The Bible is full of people whose lives took unexpected turns that they might never have wished for — and rarely is that more acute than in the details surrounding the Incarnation.

Israel dreamed of a conquering King who would vanquish oppressors, ascend to the throne, and rule with peace and justice. Instead, the “suffering servant” depicted in Isaiah 53 turned out to be the long-awaited Messiah. His humble birth, kingdom, and the peace promised by the prophets, looked nothing like the Israelites’ visions of a Savior.

On a more intimate level, we have the story of Mary. Her dreams were, perhaps, small: marry a tradesman, raise a family, live humbly but contentedly. Gabriel’s announcement changed all of that…and yet, the honor of bearing the Son of God came with a price: that a sword would pierce Mary’s own soul.

In fact, the Gospels show us that Jesus spent much of His life challenging expectations.

What, then? Is God a crusher of dreams? Does He look at those who weep and tell them to buck up because life is full of disappointments?

If we know anything about Jesus, we know that isn’t true…and so there must be more to the story.

What we learn from Jesus’ birth, and everything that it entailed, is that the plans we make for our lives are rarely the same as God’s. More importantly, though: what He has planned for us is GOOD.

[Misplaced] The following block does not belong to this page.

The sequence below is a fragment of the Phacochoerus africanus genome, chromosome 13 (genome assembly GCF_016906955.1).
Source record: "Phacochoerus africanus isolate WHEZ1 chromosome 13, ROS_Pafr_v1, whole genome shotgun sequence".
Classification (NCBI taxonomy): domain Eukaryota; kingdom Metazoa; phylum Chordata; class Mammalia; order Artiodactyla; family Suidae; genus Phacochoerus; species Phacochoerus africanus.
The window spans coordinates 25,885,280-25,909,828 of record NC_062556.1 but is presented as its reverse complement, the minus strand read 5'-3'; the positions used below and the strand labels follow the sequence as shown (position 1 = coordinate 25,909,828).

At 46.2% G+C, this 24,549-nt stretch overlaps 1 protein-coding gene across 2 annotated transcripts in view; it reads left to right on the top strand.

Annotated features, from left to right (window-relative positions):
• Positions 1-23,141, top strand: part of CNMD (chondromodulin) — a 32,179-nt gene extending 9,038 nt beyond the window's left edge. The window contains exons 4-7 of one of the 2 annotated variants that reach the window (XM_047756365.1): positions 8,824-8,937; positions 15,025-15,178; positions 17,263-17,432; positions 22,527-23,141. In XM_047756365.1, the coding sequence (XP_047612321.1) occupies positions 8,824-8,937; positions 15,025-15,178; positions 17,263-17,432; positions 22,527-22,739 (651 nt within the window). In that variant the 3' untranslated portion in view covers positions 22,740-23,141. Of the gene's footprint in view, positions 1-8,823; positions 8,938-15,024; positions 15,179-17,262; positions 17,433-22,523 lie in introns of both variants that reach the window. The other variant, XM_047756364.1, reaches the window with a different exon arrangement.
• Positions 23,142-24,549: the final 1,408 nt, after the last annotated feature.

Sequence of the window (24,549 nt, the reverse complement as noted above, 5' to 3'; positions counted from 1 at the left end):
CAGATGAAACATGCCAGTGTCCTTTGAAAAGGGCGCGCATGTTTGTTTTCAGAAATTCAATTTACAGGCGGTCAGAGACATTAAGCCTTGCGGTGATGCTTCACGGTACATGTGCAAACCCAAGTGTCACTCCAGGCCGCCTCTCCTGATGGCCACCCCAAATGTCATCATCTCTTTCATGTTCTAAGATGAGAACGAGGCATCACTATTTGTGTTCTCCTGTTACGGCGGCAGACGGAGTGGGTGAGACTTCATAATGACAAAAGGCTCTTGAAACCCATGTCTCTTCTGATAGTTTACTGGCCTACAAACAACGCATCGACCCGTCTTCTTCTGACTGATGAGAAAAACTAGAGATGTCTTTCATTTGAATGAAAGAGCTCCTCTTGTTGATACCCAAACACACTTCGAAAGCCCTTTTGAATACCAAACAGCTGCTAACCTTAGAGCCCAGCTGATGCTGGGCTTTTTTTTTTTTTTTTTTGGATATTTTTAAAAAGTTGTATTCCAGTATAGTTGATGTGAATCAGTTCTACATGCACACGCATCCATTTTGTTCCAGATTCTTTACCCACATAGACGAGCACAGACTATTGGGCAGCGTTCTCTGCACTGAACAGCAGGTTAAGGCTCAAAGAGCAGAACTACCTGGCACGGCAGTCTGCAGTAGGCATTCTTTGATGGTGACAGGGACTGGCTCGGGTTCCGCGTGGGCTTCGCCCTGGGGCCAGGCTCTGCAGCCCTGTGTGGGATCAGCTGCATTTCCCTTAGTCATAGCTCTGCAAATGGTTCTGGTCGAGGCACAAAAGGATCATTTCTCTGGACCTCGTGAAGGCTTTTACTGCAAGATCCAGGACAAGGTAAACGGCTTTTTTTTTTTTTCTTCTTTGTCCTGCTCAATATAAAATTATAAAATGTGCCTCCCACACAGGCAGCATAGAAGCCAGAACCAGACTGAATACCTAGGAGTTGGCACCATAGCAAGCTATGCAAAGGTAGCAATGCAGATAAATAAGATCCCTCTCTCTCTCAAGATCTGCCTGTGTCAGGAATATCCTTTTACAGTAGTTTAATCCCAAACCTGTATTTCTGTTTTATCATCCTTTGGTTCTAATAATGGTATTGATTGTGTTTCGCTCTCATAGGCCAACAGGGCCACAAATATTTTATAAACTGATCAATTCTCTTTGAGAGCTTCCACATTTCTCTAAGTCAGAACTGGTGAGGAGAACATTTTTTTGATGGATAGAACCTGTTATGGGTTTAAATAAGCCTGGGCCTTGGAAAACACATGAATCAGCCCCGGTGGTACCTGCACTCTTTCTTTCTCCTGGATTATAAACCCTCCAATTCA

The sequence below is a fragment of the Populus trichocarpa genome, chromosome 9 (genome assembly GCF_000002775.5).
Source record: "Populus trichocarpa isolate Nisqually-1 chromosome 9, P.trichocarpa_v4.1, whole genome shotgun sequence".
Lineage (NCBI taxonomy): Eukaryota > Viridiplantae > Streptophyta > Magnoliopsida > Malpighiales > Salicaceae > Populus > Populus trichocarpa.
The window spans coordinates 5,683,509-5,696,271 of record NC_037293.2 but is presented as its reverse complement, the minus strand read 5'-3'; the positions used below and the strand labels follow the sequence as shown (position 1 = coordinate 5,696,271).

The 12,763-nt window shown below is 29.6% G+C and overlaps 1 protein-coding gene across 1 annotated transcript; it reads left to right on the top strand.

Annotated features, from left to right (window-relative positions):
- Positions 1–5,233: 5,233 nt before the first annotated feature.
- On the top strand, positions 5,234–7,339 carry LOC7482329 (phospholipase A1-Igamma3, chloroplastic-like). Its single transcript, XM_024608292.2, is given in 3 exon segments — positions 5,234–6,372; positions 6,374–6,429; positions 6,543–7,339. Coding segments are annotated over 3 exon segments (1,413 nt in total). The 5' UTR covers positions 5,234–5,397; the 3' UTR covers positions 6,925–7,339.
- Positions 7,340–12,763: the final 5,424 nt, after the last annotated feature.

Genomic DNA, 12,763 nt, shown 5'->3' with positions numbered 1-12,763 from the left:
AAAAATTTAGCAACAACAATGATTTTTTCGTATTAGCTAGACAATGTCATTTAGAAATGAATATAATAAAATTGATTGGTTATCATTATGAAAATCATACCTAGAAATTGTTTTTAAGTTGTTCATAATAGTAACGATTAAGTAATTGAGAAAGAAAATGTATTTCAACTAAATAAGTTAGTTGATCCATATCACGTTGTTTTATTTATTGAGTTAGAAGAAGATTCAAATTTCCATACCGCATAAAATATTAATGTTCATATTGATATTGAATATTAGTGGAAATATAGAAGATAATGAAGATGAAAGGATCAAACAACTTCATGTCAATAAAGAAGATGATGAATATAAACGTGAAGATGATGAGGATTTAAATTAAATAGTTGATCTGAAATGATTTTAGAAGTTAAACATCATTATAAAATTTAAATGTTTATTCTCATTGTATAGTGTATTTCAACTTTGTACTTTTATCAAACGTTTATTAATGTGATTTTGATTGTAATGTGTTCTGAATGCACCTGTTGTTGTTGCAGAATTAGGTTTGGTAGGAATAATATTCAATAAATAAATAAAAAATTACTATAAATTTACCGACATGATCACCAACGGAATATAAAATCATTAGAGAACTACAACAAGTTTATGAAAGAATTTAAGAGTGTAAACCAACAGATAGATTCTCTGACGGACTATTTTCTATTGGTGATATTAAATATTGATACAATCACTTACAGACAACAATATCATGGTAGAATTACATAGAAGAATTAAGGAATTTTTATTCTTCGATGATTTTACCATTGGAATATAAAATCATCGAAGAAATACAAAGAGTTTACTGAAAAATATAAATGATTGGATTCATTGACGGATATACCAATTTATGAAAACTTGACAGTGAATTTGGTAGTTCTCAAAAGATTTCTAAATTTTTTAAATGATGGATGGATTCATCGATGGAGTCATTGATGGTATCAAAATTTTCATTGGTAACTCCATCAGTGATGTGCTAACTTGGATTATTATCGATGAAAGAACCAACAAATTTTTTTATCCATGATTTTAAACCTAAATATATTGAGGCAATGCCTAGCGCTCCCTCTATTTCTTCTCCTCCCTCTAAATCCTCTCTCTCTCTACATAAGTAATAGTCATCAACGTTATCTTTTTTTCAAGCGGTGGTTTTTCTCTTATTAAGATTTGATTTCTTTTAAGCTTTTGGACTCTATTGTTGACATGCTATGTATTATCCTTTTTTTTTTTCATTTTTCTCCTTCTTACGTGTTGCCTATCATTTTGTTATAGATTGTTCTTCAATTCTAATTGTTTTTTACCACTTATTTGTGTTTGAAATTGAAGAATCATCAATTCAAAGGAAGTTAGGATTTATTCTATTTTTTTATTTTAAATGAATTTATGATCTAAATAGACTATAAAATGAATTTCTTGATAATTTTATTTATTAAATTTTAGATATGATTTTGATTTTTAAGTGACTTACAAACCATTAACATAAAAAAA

It may hurt; it may mean many years of waiting to understand; it may mean acknowledging that our idea of “good” is more limited than we ever realized. But through all of the weeping and the wondering and the waiting, He is there.

Immanuel: God with us. And one day, when we have shed our earthly bodies, and when sorrow and tears are past, we will be WITH HIM…and all the dreams we’ve ever had will be gloriously, beautifully fulfilled.

Don’t Be Silly

The Spies Return with Discordant Views (Yoram Raanan)

Then all the congregation raised a loud cry, and the people wept that night. And all the people of Israel grumbled against Moses and Aaron. The whole congregation said to them, ‘Would that we had died in the land of Egypt! Or would that we had died in this wilderness!’

* * * * * * *
 
Before I provide a chapter and verse for the above lament, I want you to guess what prompted it. Had the Israelites been attacked by enemies? Stricken by a fatal illness? Forced to travel for days without sufficient food and water?
 
No, no, and no.